It’s only when you begin to deconstruct this statement that the true extent of these apologists’ cynical indifference to the fate of labour’s supporters becomes apparent. All that appears to matter to the Labour caucus and its mouthpieces is who gets what in the aftermath of John Key’s crushing default victory in November.

And be in no doubt, it will be a default victory. Key will win: not because he has the best policies (or, indeed, any coherent policies at all); not because he’s got the best team (between them the parties of the Centre Left could bring together a Cabinet of outstanding quality); not because he’s in some mystic communion with the zeitgeist (Key and his colleagues represent a view of the world that is fast disappearing everywhere except among the rump rightists of the Anglo-Saxon world); he will win because, bluntly, his principal opponents in the Labour Party are too tired, too timid, too inexperienced or simply too selfish to take the fight to him.

Trotter is clearly imploring a putsch against Goff. Forcing the shirkers in caucus to join the rebellion for the good of the party.

Those Labour politicians with both the capability and the will to lead should recoil from any suggestion that their best response to the Hughes Affair is to simply bide their time. As social-democrats, as promoters of democratic socialism (which is still Labour’s official political mission) they should assess as dispassionately as they can the full ramifications of Goff’s handling of the Hughes Affair, on Labour’s election prospects. And if they come to the conclusion that it was inept, and that keeping him on as leader will significantly reduce Labour’s chances of success, then they should start counting heads.

Because, even in the most selfish and deeply cynical terms, allowing National to win by default is a disastrous strategy. A Labour Party which begins to be perceived (justifiably or unjustifiably) as morally compromised will attract the votes of fewer and fewer New Zealanders. And a caucus driven by nothing more than personal ambition is bound to become increasingly reckless in its internal jockeying for power.
If all that matters is climbing to the top of the greasy pole, then increasingly the only skill that Labour politicians will seek to master is how to ascend. New Zealand Labour will become more and more like Australian Labor: a mechanism for the identification and elevation of alternative political (but not ideological) leaders. Its days as the people’s first choice for securing social and economic justice will be over.

If David Cunliffe, David Parker, Shane Jones and Maryan Street genuinely believe that by persisting with Phil’s leadership they are dooming Labour to an ignominious defeat and thereby exposing New Zealand’s poorest and most vulnerable citizens to social and economic assault, then it is their moral duty to replace him.

Replace him – and make a real contest of this year’s general election. The working people of New Zealand will forgive Labour for losing a battle in which every soldier gave his or her all. What they will not forgive is a party whose best captains and bravest warriors, for reasons of personal ambition and private advantage, refused to draw their swords.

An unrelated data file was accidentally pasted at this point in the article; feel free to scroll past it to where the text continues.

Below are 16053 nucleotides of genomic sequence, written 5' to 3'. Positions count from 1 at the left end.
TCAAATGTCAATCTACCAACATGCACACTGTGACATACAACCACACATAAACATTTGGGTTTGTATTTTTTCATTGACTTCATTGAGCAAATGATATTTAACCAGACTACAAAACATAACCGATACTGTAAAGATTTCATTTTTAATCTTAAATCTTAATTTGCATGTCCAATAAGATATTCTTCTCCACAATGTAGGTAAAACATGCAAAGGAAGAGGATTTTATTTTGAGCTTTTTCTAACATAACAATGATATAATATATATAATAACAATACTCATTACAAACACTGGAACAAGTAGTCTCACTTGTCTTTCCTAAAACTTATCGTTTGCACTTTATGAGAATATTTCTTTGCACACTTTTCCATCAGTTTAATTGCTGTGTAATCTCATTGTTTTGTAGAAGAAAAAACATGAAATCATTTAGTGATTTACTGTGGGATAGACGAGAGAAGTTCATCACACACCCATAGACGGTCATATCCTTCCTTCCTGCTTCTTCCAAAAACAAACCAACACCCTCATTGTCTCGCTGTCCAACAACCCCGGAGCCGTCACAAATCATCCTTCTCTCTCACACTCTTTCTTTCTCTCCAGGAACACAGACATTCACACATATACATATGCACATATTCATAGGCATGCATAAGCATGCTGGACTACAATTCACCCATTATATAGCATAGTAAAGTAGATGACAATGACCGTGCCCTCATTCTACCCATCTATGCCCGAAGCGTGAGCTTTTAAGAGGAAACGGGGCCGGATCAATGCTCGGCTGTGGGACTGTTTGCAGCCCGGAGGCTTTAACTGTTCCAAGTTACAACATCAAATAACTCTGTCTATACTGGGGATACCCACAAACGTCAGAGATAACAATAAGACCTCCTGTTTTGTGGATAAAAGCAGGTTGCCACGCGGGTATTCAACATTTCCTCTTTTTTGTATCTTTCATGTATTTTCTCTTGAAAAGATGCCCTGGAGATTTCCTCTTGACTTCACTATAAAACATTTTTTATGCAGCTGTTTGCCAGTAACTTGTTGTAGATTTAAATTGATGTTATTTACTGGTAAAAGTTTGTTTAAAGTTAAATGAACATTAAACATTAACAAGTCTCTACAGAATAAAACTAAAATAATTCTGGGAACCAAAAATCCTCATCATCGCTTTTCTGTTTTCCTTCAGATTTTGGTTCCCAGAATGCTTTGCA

Bomber at Tumeke likens the Labour Party to the Catholic Church:

Regardless of whether Darren is guilty or not, the massive lapse in judgment of having an 18 year old at your home at 2am in the morning after a boozy night on the town is enough to have been stepped down immediately, to allow this farce to continue under the presumption of innocence is not what mates do. Mates go, ‘Maaaaate, that’s some pretty heavy sexual allegation shit right there, you’ll be standing down immediately and I will be making a statement right after you stand down’. That’s what mates do, they hurry their mates into making the honourable and righteous decision when allegations are this serious. Mates don’t stay shtum.

This is the Labour Party, not the Catholic Church.

Who know’s if Darren was trying to personally extend his slim majority, what consenting adults in the privacy of their homes do ain’t my business, but the fact he put himself into that position at all suggests his step down should have been a foregone conclusion rather than a timing issue through the media.

That Andrew Little didn’t know beforehand is staggering.

 


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  • grizz

    Perhaps they should seek help from the NSW Labor Party. However seriously, I think the current Labour are not necessarily great news for the National government. At the next election, many Labour votes are likely to go towards minor parties, such as NZ First, Greens and Hone and only Hone First. It is essential that the government keep their pencils sharpened and finger on the pulse at all times. Having them sleepwalk into the next election serves no benefit for the country.

  • grizz

    “How­ever seri­ously, I think the cur­rent Labour are not nec­es­sar­ily great news for the National gov­ern­ment”

    I meant to say here that I think the current Labour TROUBLES are not necessarily great news for the National government.

  • thor42

    Trotter says”…between them the par­ties of the Cen­tre Left could bring together a Cab­i­net of out­stand­ing qual­ity…”
    Yeah, riiiiiiight. Chris, these nice men in white jackets will take you to a looovely place…